The downsides of price promotions and price negotiations on brand relationships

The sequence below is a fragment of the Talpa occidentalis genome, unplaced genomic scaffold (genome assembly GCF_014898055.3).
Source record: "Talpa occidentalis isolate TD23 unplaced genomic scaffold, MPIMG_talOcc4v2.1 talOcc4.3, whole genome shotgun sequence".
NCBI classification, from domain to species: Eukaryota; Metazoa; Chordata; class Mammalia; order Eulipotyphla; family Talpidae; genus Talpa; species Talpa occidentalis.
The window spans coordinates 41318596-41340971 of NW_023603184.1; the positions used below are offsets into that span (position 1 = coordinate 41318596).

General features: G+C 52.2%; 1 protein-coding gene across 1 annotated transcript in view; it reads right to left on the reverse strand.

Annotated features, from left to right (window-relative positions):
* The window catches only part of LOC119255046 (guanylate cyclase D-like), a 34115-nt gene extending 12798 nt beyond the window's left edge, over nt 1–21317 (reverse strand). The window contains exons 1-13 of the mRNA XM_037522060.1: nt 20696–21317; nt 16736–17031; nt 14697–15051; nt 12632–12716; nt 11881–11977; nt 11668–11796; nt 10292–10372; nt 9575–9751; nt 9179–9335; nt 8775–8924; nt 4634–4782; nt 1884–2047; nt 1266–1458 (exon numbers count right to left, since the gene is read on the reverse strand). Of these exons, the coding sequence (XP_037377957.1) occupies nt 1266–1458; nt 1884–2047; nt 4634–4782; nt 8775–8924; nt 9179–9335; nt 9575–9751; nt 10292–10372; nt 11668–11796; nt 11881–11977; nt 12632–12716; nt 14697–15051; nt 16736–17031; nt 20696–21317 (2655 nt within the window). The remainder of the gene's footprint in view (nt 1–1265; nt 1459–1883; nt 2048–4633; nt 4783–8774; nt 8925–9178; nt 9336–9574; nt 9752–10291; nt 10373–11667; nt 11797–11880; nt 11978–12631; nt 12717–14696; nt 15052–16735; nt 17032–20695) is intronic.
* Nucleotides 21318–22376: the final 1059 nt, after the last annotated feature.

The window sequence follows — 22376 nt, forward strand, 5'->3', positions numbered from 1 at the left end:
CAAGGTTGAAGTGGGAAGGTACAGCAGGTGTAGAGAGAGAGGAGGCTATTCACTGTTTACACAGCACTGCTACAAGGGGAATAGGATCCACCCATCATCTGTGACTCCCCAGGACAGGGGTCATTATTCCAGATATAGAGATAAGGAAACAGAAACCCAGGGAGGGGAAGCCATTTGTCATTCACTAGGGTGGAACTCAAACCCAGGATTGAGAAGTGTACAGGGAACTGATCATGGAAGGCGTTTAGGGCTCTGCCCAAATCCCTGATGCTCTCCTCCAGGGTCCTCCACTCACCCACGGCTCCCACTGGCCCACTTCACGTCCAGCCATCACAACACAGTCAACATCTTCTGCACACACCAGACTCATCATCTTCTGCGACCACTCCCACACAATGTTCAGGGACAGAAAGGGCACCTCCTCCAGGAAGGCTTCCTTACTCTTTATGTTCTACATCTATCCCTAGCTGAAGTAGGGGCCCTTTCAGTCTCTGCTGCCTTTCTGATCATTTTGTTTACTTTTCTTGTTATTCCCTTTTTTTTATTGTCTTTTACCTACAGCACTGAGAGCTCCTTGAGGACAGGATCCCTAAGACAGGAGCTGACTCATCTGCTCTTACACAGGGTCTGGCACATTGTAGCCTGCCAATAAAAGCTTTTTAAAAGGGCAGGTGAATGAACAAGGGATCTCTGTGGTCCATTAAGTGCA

This dissertation's overall objective is to contribute to the understanding of the negative consequences certain sales approaches can have in retail settings. Specifically, two essays examine the effects of price promotions and price negotiations on customer, and salesperson perceptions. Many firms implement price promotions and negotiations because both provide economic incentives for customers to purchase. While there are a number of positive outcomes related to these tactics, this dissertation identifies conditions under which they can backfire for firms. The first essay investigates how price promotions can backfire for firms, while the second essay, examines how price negotiations between customers and salespeople can backfire. The first essay contributes to both theory and practice by providing insights into the effects of customers resisting price promotions. Four controlled laboratory experiments reveal consumers who resist a competing brand's price promotion increase their loyalty to their incumbent brand. This effect is rooted in resistance theory, suggesting that when consumers forgo a persuasive offer, their perceptions of resistance are both diagnostic and affirming, which can change their attitudes and behaviors. Ultimately, Essay One suggests marketing managers likely overestimate the benefits of their firm's price promotions if they fail to account for increasing consumer loyalty and spending toward competitor brands. The second essay evaluates how retail price negotiations between a salesperson and customer are impacted by the customer’s form of payment (e.g., cash, financing). Across two controlled laboratory experiments and a secondary dataset, this research finds that customers who pay with more transparent payment forms (e.g., cash or debit card) obtain more substantial price concessions during price negotiations. Specifically, I find salespeople perceive customers who pay with more transparent payment forms as having greater negotiation power than those who pay with less transparent payment forms, and thus concede greater price concessions. Ultimately, Essay Two demonstrates a customer's payment form may negatively impact a firm's profit margins; additionally, this essay provides managerial insights on how to mitigate these effects.